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What Omega-3 Acids Are All About, and Why Our Bodies Need Them

The term “fatty acid” might not seem very appetizing, but these nutritional elements are very important for our health. Our bodies cannot synthesize them on their own, that’s why omega-3s should come together with food.

5-Minute Crafts is telling you what omega-3 acids are all about, what benefits they bring to our health, and what foods contain them.

What omega-3 acids are all about

  • Fats that come into your body with food can be saturated and unsaturated. The molecules of the former are composed of fatty acids, the chains of which have single carbon bonds. These fats are usually solid at room temperature. These include meat, poultry, cheese, butter, and some vegetable oils, such as coconut and palm oils.
  • The molecules of unsaturated fats have double bonds of carbon that “discharge” fatty acids. Monounsaturated fats have one such connection, and polyunsaturated fats have 2 or more of them. Such fats have a liquid consistency at room temperature. These include vegetable oils, such as sunflower, corn, and olive. They are also found in fish, seafood, avocados, nuts, and seeds.
  • Omega-3 is a family of fatty acids found in polyunsaturated fats. Apart from this, the omega-6 and omega-9 acid families exist as well. Their name reflects the peculiarity of the molecular structure of such substances, which is the location of the first double carbon bond. In omega-3, it is located at a distance of 3 carbon atoms from the end of the chain; in omega-6, from 6; and in omega-9, from 9.
  • The omega-3 fatty acid family includes alpha-linolenic acid (ALA), eicosapentaenoic acid (EPA), and docosahexaenoic acid (DHA). ALA is found mainly in vegetable oils, while EPA and DHA are found in fish and seafood.
  • Omega-3s are essential fatty acids. It means that our body cannot produce them, and we should get these substances along with food.

What benefits omega-3 acids have

Omega-3 acids are believed to help normalize blood triglyceride levels and lower blood pressure slightly. In addition, they are associated with a low risk of developing Alzheimer’s disease and other types of dementia. Also, omega-3s may prevent age-related macular degeneration, the leading cause of vision loss in the elderly.

The issue with the benefits that omega-3 acids give is that they don’t have convincing evidence. Existing research is contradicting and doesn’t give a clear answer to the question of whether they reduce the risk of certain diseases or not.

Omega-3 food supplements raise even more doubt. Some research shows that they don’t reduce the risk of heart disease, and the benefits of these substances are associated with a high consumption of seafood. For example, an assessment of 17 studies conducted in 2011 found that people who eat fish and seafood up to 4 times a week are less likely to die of heart disease. According to the US National Center for Complementary and Integrated Health, there may be 4 reasons for this:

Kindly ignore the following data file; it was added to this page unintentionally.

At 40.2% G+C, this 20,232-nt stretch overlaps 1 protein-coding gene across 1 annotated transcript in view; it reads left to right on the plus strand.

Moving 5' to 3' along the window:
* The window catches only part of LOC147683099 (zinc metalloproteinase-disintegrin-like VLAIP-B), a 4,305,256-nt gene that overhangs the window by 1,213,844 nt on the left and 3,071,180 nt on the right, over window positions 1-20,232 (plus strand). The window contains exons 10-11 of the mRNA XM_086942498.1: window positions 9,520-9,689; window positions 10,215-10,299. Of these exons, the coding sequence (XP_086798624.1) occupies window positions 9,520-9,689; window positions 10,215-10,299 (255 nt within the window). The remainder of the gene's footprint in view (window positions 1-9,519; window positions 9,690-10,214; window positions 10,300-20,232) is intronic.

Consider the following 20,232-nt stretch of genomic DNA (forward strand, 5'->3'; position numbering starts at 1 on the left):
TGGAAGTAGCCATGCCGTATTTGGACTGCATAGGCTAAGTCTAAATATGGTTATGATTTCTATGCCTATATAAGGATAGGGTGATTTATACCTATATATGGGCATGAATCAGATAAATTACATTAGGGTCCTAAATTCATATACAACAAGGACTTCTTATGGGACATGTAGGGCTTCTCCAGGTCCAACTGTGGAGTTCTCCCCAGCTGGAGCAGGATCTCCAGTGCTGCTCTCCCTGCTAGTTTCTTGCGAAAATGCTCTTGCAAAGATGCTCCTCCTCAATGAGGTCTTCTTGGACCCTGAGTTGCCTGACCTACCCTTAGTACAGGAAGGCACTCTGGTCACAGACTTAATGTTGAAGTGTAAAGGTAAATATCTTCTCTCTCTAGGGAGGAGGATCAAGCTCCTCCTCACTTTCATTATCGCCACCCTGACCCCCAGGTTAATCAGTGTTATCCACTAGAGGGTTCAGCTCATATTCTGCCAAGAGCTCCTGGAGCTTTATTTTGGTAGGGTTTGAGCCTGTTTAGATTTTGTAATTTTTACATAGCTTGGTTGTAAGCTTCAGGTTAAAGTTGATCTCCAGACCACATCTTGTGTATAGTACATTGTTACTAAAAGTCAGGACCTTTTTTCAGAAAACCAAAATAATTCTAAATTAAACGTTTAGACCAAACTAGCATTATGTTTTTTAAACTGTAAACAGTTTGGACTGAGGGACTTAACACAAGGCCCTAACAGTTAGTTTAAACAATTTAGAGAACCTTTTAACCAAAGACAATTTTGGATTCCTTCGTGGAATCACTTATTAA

• Seafood should contain enough omega-3s, no more than what the body really needs. While the excess of micronutrients may not have a significant health impact at all.
  • In addition to omega-3 acids, other nutrients that seafood contains can have a positive effect on health.
  • The positive effects of fish and shellfish can be a result of people eating them instead of junk food.
  • There is evidence that people who eat seafood have a generally healthier lifestyle.

All in all, we can say that the generally known beneficial properties of omega-3s have not yet been proven and continue to be researched by scientists. It’s only the functions that fatty acids of this group perform in the body that are reliably known. In other words, they are important components of cell membranes and provide the body with energy due to their high-calorie content.

Where to find omega-3 acids

Omega-3 acids are often found in dietary supplements, but as we discussed above, their benefits are questionable. The best option would be to consume fatty acids in seafood. For example, the US Department of Health and Human Services recommends that adults eat 225 g of different fish and shellfish per week. This will saturate your diet with all the nutrients that seafood is rich in.

Here are other sources of omega-3:

  • Nuts and seeds, such as flaxseeds, chia seeds, and walnuts.
  • Vegetable oils, such as flaxseed oil, soybean oil, and canola oil.

Do we need omega-6 and omega-9 acids?

Other families of fatty acids, omega-6 and omega-9, are also important for your body. Just like omega-3s, they are the building blocks of cell membranes.

Most people get enough omega-6 acids in their diet. For example, they are found in seeds, nuts, whole grain flour, vegetable oil, as well as poultry and eggs.

Other acids, like omega-9, can be found in olive oil, olives, avocados, nuts, and seeds. In addition, our body can synthesize omega-9 by itself.

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